How to Assess Your Joint Health
The risk of developing osteoarthritis (OA), a progressive disease that causes pain, swelling, and stiffness in the joints, increases with age.
Although some risk factors for this condition can’t be controlled—such as ethnic background, inherited genes, gender, or past injuries—many others can be controlled and reduced, says the American Academy of Orthopaedic Surgeons.
Understanding your risk for arthritis, based on all these factors, can help you prevent this condition.
Controlling your risks
Managing the following controllable risks can help you lower your chance of developing OA:
Weight. Weighing more than you should at any age increases the risk of getting OA later in life and can make any arthritis symptoms you now have worse. One study found women of average height who are overweight and lose 11 pounds or more can cut their risk for knee OA in half. Losing weight reduces the pressure on any joints that may be weak or unstable.
Injury prevention. Injuries to joints can lead to arthritis, so taking care to prevent them when playing sports, working, or exercising is important. Warm up and stretch carefully before any strenuous activity to maintain flexibility and prepare your joints and muscles for exercise.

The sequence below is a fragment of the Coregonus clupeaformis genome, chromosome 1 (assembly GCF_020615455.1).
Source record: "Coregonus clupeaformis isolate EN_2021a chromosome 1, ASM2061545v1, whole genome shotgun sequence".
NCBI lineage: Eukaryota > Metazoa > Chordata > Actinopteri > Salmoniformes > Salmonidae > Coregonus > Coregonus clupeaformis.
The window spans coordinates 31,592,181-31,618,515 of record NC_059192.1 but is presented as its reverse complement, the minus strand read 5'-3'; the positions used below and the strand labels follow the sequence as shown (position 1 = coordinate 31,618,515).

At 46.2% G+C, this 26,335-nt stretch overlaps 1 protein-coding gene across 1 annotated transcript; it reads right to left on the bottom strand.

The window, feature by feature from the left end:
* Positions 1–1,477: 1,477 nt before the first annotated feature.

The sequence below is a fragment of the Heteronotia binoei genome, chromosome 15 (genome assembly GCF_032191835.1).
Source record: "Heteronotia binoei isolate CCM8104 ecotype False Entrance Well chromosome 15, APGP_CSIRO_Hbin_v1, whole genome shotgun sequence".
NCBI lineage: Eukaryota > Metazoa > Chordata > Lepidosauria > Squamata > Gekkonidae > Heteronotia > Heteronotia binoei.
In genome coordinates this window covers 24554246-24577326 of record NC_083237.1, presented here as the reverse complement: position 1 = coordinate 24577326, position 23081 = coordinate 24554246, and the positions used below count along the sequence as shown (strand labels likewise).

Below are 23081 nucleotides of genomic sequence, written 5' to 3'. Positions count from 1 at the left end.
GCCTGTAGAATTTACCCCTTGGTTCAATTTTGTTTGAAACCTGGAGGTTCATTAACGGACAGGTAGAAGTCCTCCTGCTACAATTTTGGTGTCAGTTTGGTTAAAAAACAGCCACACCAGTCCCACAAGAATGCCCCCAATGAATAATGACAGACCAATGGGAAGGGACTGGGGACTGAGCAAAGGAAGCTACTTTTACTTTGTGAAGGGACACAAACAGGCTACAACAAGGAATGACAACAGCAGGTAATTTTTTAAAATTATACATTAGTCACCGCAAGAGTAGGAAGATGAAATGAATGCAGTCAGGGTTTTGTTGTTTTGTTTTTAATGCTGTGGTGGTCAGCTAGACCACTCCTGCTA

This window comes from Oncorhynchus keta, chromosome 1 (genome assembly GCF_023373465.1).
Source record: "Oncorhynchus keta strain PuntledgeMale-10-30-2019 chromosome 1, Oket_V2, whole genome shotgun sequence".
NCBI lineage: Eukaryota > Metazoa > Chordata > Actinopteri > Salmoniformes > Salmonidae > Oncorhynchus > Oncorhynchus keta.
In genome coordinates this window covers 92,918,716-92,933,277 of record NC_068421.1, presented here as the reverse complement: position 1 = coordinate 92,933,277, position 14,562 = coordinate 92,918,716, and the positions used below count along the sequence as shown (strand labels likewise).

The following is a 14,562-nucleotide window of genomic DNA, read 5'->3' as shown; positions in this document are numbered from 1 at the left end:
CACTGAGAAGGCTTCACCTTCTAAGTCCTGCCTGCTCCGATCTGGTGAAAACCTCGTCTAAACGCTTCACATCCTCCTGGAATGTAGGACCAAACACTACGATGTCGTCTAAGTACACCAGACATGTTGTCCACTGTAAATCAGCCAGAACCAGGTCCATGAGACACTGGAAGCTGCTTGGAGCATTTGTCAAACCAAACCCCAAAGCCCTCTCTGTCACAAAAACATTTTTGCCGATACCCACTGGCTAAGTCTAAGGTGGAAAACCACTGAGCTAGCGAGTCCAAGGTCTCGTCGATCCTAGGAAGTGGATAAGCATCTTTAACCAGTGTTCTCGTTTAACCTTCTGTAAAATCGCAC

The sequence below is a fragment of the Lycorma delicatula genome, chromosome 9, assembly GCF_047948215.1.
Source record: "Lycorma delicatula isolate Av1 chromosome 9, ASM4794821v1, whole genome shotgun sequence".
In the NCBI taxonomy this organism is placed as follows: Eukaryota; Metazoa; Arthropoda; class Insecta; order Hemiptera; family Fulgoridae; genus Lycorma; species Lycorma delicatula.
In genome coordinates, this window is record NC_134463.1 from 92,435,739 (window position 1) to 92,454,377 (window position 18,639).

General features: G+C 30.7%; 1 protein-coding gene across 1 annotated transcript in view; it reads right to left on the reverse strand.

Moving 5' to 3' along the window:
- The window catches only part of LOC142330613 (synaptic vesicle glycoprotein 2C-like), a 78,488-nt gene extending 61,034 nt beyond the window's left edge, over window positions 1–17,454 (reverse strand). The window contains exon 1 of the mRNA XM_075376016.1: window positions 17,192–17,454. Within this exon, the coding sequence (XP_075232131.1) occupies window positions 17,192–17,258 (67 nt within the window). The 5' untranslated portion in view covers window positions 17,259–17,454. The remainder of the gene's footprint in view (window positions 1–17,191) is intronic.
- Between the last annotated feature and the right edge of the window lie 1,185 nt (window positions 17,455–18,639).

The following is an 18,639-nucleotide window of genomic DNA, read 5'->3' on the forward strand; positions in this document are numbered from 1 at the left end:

Prompt treatment. If you do injure a joint, take care of it immediately to limit any damaging effects that could come later. See a doctor for serious injuries, or self-treat minor ankle sprains, for example, to help the injury heal properly.
Joint stress. Lifting and bending properly can help you avoid overloading your knee and hip joints. Not lifting or moving items that are too heavy and using your largest muscles for strenuous tasks are key.
Taking a closer look
To assess your arthritis risk, answer these questions yes or no:
1. Are you age 45 or older?
2. Have you ever had an injury to your knee severe enough to make you use a cane, crutch, or brace, or that required surgery?
3. Are you more than 10 pounds overweight?
4. During the past 12 months, have you had pain, aching, stiffness, or swelling in or around a joint?
5. Do you have pain in your knee or hip when climbing stairs or walking a quarter-mile or more on flat ground?
6. Are you now limited physically in any way because of joint symptoms?
If you answered yes to one or more of these questions, you could have arthritis and should see your doctor for an evaluation.
March 21, 2017
Vitality In Motion/August 2007
Sylvia ByrdSylvia Byrd RN MBA,Whorton, Donald, M.D.